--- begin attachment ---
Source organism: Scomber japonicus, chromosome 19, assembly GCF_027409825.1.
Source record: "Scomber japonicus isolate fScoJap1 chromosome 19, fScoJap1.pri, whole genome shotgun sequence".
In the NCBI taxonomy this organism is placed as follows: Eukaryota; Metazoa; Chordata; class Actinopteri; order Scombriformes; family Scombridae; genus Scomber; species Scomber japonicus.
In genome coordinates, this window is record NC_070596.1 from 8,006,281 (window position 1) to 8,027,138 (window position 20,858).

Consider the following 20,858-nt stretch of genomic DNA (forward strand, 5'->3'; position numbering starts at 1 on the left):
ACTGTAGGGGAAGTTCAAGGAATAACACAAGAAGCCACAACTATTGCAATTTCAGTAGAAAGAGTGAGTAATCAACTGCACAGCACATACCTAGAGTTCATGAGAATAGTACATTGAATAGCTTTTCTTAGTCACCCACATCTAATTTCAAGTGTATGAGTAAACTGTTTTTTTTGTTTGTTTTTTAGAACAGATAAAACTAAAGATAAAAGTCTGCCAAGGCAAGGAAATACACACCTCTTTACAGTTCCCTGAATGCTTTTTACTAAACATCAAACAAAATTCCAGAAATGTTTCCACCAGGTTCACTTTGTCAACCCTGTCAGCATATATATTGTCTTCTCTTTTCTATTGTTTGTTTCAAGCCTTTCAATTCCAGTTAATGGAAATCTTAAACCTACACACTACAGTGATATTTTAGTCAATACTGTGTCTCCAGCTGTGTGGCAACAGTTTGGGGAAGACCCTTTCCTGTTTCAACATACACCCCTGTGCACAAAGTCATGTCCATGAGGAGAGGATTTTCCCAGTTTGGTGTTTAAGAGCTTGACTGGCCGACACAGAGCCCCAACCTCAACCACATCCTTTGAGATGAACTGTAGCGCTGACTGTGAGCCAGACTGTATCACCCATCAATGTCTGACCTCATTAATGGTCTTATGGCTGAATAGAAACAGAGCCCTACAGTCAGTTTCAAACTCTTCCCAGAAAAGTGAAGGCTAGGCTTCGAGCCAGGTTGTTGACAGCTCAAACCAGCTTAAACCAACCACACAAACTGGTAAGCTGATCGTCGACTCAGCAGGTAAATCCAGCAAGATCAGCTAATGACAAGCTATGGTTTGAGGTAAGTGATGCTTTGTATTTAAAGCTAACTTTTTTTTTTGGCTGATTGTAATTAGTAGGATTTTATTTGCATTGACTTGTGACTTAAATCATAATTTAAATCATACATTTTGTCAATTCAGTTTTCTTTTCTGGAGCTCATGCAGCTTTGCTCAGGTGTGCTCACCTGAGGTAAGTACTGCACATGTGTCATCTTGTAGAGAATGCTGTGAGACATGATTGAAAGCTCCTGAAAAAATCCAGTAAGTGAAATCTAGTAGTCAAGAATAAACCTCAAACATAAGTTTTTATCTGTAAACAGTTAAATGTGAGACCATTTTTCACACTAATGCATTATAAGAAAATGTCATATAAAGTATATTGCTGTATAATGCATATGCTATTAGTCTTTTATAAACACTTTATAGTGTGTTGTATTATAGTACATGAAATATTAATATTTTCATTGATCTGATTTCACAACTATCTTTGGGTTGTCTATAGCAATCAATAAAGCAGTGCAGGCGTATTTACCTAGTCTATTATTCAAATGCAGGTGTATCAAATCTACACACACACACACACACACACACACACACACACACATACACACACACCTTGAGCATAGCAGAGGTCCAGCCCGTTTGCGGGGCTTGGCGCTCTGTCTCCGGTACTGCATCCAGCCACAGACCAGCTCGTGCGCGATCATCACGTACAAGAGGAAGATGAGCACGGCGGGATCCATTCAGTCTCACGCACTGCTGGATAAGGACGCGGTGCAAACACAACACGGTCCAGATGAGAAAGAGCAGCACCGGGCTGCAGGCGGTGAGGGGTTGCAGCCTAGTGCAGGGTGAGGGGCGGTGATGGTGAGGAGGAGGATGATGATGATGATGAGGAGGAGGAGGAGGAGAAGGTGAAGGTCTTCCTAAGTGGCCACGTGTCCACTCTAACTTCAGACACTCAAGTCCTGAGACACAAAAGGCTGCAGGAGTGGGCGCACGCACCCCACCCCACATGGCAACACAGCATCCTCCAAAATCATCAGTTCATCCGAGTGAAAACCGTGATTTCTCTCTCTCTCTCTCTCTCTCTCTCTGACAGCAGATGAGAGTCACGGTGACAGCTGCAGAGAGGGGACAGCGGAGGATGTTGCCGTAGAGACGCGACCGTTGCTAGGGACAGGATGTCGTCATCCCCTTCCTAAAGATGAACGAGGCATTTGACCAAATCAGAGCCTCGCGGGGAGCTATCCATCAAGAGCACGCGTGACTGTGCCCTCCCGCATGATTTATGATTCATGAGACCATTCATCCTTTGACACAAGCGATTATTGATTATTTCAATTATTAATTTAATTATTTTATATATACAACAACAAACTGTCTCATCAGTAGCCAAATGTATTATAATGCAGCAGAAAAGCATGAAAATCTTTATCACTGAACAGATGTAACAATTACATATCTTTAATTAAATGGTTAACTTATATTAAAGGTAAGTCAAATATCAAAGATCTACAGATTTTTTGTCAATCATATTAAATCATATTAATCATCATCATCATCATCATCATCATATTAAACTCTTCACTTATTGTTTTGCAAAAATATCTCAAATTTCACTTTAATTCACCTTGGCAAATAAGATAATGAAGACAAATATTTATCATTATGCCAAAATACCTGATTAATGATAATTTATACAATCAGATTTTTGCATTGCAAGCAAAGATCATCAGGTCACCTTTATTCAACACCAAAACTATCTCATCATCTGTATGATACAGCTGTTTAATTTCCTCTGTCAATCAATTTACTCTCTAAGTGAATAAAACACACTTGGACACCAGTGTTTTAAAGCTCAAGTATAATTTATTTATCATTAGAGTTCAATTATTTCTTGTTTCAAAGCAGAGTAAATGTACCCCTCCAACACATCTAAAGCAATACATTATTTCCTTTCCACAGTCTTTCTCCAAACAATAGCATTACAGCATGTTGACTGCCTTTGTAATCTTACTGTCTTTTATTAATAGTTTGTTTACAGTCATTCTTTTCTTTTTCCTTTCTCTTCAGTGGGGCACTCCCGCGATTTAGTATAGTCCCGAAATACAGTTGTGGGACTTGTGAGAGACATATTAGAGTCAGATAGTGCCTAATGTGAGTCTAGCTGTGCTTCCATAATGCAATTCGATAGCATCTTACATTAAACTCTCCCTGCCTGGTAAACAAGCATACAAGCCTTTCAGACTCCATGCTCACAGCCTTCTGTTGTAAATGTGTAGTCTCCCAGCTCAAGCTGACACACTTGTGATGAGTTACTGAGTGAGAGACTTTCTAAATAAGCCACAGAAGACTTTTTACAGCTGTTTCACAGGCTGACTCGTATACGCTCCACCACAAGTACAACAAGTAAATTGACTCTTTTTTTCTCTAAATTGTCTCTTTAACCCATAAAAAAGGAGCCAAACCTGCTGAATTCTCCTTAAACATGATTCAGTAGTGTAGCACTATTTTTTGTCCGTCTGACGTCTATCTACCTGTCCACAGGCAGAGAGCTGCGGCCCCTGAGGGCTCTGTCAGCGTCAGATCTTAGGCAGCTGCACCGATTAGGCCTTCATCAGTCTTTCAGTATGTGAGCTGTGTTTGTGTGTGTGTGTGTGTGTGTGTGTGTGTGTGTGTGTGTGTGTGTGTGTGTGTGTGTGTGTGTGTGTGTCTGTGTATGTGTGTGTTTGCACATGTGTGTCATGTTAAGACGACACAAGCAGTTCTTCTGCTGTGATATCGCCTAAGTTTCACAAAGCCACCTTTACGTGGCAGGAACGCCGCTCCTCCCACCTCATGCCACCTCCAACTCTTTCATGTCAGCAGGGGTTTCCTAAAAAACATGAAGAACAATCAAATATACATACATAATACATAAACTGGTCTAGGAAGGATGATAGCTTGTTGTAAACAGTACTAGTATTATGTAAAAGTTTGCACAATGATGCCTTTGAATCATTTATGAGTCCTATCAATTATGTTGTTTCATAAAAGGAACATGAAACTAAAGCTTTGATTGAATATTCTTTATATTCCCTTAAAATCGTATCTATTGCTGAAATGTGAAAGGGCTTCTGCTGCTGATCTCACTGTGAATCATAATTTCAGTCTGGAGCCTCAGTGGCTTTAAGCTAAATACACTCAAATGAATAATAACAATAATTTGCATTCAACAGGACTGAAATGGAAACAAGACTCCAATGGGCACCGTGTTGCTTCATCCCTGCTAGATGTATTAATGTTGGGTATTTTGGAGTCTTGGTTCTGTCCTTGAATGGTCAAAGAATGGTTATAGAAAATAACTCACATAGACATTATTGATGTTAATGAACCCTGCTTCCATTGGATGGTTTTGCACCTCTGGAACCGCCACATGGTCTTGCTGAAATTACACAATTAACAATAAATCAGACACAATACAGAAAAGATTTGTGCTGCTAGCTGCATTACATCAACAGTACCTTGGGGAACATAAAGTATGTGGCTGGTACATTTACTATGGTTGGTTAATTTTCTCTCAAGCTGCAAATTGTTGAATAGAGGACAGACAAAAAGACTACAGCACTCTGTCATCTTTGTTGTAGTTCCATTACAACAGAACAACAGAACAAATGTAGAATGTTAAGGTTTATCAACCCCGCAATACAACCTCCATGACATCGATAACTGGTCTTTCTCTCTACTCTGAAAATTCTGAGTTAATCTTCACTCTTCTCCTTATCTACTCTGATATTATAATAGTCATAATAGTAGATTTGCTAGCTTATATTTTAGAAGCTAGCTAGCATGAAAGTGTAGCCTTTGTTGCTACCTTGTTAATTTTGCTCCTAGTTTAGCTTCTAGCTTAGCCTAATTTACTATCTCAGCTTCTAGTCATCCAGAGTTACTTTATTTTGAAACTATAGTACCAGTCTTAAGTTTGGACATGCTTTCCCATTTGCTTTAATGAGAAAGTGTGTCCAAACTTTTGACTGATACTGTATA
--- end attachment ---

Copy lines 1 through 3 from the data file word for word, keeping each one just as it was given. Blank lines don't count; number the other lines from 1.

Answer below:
Source organism: Scomber japonicus, chromosome 19, assembly GCF_027409825.1.
Source record: "Scomber japonicus isolate fScoJap1 chromosome 19, fScoJap1.pri, whole genome shotgun sequence".
In the NCBI taxonomy this organism is placed as follows: Eukaryota; Metazoa; Chordata; class Actinopteri; order Scombriformes; family Scombridae; genus Scomber; species Scomber japonicus.